Broadmeadow Locomotive Depot in the 1950s with steam engines at rest near the turntable. (Photo courtesy NSW Railway Historical Society.)
Our family lived in Armidale where dad started working for the New South Wales Government Railways as a steam engine cleaner.
My dad being my dad, he wasn’t going to stay on the bottom rung for long. Soon he passed his fireman exams and was out on the ‘road’ (railwaymen called being out on the line as being on ‘the road’).
Next, his driver’s exam and then a few years wait until a vacancy came around and it was at Broadmeadow, slightly west of the Newcastle CBD. The Broadmeadow Locomotive Depot was a large steam engine yard which had two roundhouse buildings and associated facilities (sheds) adjacent to the marshalling yard on the Main Northern line and had operated there since 1924
We moved to East Lambton, Newcastle, into what was then called a Housing Commission house.
Newcastle was the ‘home’ then of the BHP steel works and many large engineering workshops like A. Goninan and Sons who made train wheels, carriage axles and different railway rolling stock, were just down the road.
These huge factories were based there because of the steel works and the steel works were there because of the coal. The Newcastle area was then and is still now a major coal supply centre. When explorer John Hunter found the river which bears his name, he said he found lumps of coal on the beaches.
As a youngster in the mid-1950s, I found pieces of coal lying above-ground all around the area where I roamed. We even had a short rail line opposite our house which carried coal from a colliery about 3km from our home into the Port of Newcastle.
Coal was king in Newcastle.
And …… Soon after moving to Lambton, both mother and I started having asthma attacks.
BHP closed their Newcastle plant quite a number of years ago and a major clean-up now sees the whole area almost pristine but not so in the 1950s. We had no idea at the time the pollution was the cause, it wasn’t a subject I ever heard anyone discussing until we moved away in 1959 and the asthma stopped.
To give an example of how polluted the area was, shortly after moving there, mother put up some lace curtains on the lounge room window which was one large pane of glass with a lift-up window on either side. The curtains looked quite good as I remember and she was in the habit of opening up the two side windows about six inches (15cm) every summer day.
Within about a year, the curtains started to fray where the windows were open. Well before we left, the curtains on both sides had rotted off level with the opening while the remainder were good enough to move with us at the end of the decade.
A normal day near BHP’s steelworks in Newcastle, 1963. (Photo courtesy Lisa, Michael, Matthew and Joshua Moore, the David Moore Collection.)
I recall when I joined the Army in 1969 and later the Tasmanian Police Force in 1976, the doctors asked if I’d ever had asthma and my standard answer was always, “Not since leaving Newcastle in 1959.” This response caused a knowing nod and was never mentioned again.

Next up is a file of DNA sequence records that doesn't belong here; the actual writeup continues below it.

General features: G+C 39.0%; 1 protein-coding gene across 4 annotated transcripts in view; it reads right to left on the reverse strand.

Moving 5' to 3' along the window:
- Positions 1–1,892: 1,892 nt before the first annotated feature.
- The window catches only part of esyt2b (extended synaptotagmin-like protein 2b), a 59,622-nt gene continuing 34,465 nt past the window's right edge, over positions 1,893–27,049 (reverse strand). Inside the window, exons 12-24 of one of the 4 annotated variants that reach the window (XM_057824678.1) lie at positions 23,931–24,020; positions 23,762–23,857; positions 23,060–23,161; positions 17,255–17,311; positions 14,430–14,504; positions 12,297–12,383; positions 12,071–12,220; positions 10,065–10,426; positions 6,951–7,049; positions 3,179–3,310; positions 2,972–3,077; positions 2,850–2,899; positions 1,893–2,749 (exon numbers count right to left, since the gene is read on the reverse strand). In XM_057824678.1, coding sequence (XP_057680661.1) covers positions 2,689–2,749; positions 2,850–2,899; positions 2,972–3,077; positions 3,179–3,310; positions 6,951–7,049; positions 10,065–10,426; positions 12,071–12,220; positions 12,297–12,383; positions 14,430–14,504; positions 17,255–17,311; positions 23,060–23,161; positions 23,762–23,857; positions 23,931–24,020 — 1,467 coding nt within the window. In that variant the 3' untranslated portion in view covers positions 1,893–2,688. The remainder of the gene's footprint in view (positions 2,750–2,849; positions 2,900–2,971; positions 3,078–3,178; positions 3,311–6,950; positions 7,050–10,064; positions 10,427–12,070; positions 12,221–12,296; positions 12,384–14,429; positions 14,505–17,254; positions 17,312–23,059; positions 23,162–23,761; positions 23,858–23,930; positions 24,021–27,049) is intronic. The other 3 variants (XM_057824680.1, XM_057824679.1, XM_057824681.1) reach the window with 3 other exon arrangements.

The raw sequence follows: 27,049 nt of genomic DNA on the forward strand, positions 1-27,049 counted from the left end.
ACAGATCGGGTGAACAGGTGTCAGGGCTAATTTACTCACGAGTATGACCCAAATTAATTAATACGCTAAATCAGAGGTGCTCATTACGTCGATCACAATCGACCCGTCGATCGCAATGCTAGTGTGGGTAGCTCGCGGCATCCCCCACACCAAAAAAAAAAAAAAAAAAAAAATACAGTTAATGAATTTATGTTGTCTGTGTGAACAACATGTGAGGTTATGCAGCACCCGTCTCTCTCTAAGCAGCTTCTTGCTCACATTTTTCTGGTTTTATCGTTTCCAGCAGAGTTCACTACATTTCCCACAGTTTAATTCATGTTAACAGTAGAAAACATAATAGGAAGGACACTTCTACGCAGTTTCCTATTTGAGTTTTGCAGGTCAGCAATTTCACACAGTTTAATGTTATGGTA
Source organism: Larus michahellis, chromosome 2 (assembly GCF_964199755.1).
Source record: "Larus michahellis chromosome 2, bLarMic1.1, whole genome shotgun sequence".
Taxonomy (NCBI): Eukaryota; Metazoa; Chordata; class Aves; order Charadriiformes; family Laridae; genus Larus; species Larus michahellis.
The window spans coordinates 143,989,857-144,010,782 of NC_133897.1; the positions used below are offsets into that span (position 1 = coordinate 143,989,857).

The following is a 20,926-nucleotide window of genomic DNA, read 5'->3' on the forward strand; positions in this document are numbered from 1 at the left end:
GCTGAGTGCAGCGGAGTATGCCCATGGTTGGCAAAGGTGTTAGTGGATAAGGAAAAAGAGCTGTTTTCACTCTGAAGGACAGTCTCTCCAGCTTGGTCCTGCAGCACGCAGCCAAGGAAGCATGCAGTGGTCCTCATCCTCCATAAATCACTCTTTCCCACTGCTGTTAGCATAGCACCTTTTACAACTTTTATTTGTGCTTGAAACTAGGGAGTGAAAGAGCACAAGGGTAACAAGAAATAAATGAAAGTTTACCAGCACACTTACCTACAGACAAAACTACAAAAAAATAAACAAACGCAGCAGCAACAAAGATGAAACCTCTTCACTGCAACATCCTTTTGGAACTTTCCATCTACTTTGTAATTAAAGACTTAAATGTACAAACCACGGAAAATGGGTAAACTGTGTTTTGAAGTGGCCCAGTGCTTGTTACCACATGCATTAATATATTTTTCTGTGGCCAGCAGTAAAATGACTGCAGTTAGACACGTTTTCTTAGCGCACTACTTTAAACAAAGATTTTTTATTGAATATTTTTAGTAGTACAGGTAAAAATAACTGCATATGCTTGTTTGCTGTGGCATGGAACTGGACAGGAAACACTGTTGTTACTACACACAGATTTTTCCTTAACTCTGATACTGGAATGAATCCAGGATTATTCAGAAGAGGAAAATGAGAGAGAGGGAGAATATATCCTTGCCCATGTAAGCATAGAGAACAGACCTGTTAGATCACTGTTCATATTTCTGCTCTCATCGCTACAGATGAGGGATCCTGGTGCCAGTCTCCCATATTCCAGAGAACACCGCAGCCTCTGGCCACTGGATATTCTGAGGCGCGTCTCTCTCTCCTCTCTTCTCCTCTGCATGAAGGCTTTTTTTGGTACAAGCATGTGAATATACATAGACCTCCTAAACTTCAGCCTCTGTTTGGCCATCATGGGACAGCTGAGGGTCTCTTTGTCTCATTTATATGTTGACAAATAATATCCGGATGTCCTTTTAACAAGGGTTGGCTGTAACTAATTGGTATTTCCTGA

It’s 58 years since I left Newcastle and I did go back in the mid-1970s to see where the old house was – it was gone along with the asbestos building material, the railway line had been pulled up and the Royal Newcastle Aero Club, which was only just down the road, had been replaced with a huge football ground, the home of the Newcastle Knights league team.
Since BHP closed its Newcastle plant in 1999, there’s no smoke over the city or suburbs and at the Loco Depot, it’s all diesel electric now and most notably, the skies are clear.
The Pacific Highway by-passes Newcastle to the west now and I’ve never had the desire to turn off the motorway when travelling past ever since.
I often wonder what The Lord feels about the way we’ve treated the earth. In the Book of Genesis, God looked at His Creation and said, “It is good,” and in verse 15, it reads, “The Lord God took the man and put him in the Garden of Eden to work it and take care of it.”
Have we really taken care of it?
Every day now I take special interest in removing weeds (in my case, prickly pear, Bathurst Burr, mother-of-millions, etc), cleaning up rubbish and my aim is to leave my part of the earth a little bit better than it was when I came here.
John Skinner served as an infantry soldier in Vietnam then the Tasmanian Police before taking up the position of CEO of the Australian Rough Riders Association (professional rodeo based in Warwick Qld). Before retirement to his small farm, he was a photo-journalist for 25 years. He is married with 3 children and 6 grandchildren.
John Skinner's previous articles may be viewed at http://www.pressserviceinternational.org/john-skinner.html
John Skinner is a retired journalist who has written ten biographies on famous campdrafting competitors. He was an Australian infantry soldier wounded in Vietnam, served six years as a Police Officer, was CEO of the then Australian Rough Riders Assn (Pro-Rodeo based in Warwick, Qld). He and his wife Marion retired to a small farm 25km south of Warwick 20 years ago. They have three children and now seven grandchildren.